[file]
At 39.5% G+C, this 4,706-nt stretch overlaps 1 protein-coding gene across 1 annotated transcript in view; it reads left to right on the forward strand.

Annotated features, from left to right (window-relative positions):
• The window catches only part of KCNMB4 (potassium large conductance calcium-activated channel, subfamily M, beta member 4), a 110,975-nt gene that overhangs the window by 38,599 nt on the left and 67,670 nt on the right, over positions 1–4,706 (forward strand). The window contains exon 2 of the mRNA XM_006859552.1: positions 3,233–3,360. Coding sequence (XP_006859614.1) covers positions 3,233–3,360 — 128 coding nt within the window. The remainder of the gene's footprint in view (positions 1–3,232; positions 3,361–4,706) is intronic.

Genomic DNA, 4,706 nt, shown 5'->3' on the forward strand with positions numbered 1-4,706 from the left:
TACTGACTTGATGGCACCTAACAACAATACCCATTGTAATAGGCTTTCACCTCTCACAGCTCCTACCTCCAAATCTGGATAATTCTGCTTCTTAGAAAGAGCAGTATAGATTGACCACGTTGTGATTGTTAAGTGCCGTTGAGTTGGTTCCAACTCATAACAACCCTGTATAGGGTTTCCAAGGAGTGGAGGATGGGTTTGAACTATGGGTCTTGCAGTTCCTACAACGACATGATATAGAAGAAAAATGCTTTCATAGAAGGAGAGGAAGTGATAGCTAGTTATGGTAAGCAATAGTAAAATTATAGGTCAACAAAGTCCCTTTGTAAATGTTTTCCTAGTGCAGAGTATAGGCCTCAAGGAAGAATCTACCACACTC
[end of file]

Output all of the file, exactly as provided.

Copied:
At 39.5% G+C, this 4,706-nt stretch overlaps 1 protein-coding gene across 1 annotated transcript in view; it reads left to right on the forward strand.

Annotated features, from left to right (window-relative positions):
• The window catches only part of KCNMB4 (potassium large conductance calcium-activated channel, subfamily M, beta member 4), a 110,975-nt gene that overhangs the window by 38,599 nt on the left and 67,670 nt on the right, over positions 1–4,706 (forward strand). The window contains exon 2 of the mRNA XM_006859552.1: positions 3,233–3,360. Coding sequence (XP_006859614.1) covers positions 3,233–3,360 — 128 coding nt within the window. The remainder of the gene's footprint in view (positions 1–3,232; positions 3,361–4,706) is intronic.

Genomic DNA, 4,706 nt, shown 5'->3' on the forward strand with positions numbered 1-4,706 from the left:
TACTGACTTGATGGCACCTAACAACAATACCCATTGTAATAGGCTTTCACCTCTCACAGCTCCTACCTCCAAATCTGGATAATTCTGCTTCTTAGAAAGAGCAGTATAGATTGACCACGTTGTGATTGTTAAGTGCCGTTGAGTTGGTTCCAACTCATAACAACCCTGTATAGGGTTTCCAAGGAGTGGAGGATGGGTTTGAACTATGGGTCTTGCAGTTCCTACAACGACATGATATAGAAGAAAAATGCTTTCATAGAAGGAGAGGAAGTGATAGCTAGTTATGGTAAGCAATAGTAAAATTATAGGTCAACAAAGTCCCTTTGTAAATGTTTTCCTAGTGCAGAGTATAGGCCTCAAGGAAGAATCTACCACACTC